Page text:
Snyder: I grew up around machines with big dials, meters and glowing lights. My dad was a mechanical engineer, a pilot, and the owner of an instrument-calibration business. I chose a career in television broadcasting and am still around machines with dials, meters and flashing lights. I used to collect cars and car literature, like brochures and advertisements, but even the rarest brochure would have been printed in the hundreds. With original art, however, you literally have a one-of-a-kind item. I cannot describe the satisfaction of owning a genuine piece of automotive history, an original artifact that was part of the creative process used to seduce the car-buying public.

    Barringer: Early car designers aren't nearly as well known as other industrial designers of that period, and today you are one of several collectors bringing these unique artworks to public view. What do these works mean to you personally, and what do you hope people will come to appreciate about these works? 

    Snyder: Automobile design art allows me to hold history in my hands and travel back in time. A particular drawing was there at the moment when the car was taking shape. What if they had chosen the design in my hands instead? I also enjoy seeing the process unfold and gaining a greater appreciation of the creativity that went into designing every facet of the automobile. I hope design scholars will take a fresh look at the automobile's design influence on our culture and recognize the enormous talents that shaped America's image to the world.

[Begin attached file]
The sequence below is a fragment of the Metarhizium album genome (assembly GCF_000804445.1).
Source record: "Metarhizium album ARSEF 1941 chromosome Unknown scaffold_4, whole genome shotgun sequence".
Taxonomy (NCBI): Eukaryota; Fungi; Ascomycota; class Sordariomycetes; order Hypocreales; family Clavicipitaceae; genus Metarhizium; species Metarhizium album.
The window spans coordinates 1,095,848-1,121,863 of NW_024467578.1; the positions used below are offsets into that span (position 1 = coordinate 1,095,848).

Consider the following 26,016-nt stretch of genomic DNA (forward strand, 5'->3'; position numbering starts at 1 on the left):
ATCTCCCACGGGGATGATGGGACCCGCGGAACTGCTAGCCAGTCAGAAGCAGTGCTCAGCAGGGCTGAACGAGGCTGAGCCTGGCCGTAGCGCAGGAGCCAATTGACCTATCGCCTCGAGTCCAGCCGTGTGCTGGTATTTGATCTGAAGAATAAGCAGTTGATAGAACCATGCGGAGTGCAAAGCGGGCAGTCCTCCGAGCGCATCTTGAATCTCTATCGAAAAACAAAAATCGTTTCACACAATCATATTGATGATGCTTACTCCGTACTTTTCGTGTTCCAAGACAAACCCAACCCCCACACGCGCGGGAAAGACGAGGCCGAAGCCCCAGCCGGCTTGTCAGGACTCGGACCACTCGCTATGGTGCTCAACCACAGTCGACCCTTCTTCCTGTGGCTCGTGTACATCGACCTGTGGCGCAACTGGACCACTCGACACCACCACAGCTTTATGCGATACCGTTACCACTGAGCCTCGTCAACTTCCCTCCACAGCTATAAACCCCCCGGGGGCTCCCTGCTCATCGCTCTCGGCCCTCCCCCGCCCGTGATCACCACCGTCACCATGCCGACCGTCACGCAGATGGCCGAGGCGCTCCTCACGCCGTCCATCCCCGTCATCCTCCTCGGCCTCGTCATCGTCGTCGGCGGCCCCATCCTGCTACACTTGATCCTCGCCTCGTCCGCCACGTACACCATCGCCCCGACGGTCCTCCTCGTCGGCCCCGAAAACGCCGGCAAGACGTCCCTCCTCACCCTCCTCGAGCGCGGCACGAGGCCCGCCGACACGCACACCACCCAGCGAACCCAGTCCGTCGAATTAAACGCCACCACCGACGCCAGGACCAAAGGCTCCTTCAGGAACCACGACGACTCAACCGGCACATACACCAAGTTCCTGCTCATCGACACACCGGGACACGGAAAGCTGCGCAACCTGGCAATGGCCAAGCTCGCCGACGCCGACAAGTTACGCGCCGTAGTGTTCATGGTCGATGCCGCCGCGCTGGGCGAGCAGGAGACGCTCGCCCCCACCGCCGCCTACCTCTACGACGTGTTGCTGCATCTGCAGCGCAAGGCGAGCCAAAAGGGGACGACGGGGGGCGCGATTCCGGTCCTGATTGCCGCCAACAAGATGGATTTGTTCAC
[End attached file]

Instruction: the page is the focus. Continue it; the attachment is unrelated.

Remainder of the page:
Barringer: Have the bankruptcies of GM and Chrysler had an impact on the value and meaning of vintage auto art? 

    Snyder: The collectible market for automotive design art is in its infancy. It's not quite accepted in the art and design worlds, and it can be too abstract for mainstream car enthusiasts. In addition, most people have never seen original design art, since it was kept locked in studios and was supposed to be destroyed.

    The bankruptcies show how times have changed. Design drawings offer a fascinating look behind the scenes of the American automobile business. You can see streamlining's influence, the excitement and optimism of the jet age, and shifting trends toward cleaner, simpler lines. You can also see styling's influence on the car business diminish as drawings become less detailed and are produced with cheaper materials.

    I think the mission of my collection is to help elevate the status of automobile design in the art and design world. There are numerous books and exhibitions related to mid-century design but precious little about automobile stylists.

    General Motors styling studio and artwork.

    Top: General Motors styling studio. Middle: Artwork by Pete Wozena, 1957. Bottom: Artwork by Carl H. Renner, 1946. Renner's first dream was to be an animator at Walt Disney Studios, but after a year he moved to Detroit and was hired by GM Styling. Renner was inducted into the Corvette Hall of Fame in 2007.

    Barringer: How were the first styling studios established? 

    Snyder: With CEO Alfred Sloan's approval, Harley Earl formed General Motors's Art & Colour Section in June 1927. A&C was changed to General Motors Styling in 1937. Eventually, GM, Ford and Chrysler all had a variety of advanced studios. Some came and went. Ford had a special studio to develop levitating vehicles in the late 1950s. GM's Styling VP Bill Mitchell had his own Studio X in the basement. Common practice was to have a pre-production or advanced studio for each make of vehicle. Here the designers could flex their creativity. Managers would move people around to keep ideas fresh. So you might be working on production exteriors for a while, then taillight lenses, and then you might work in an advanced studio to clear the cobwebs from your thinking. As budgets tightened and government regulations increased, this kind of blue-sky design faded away.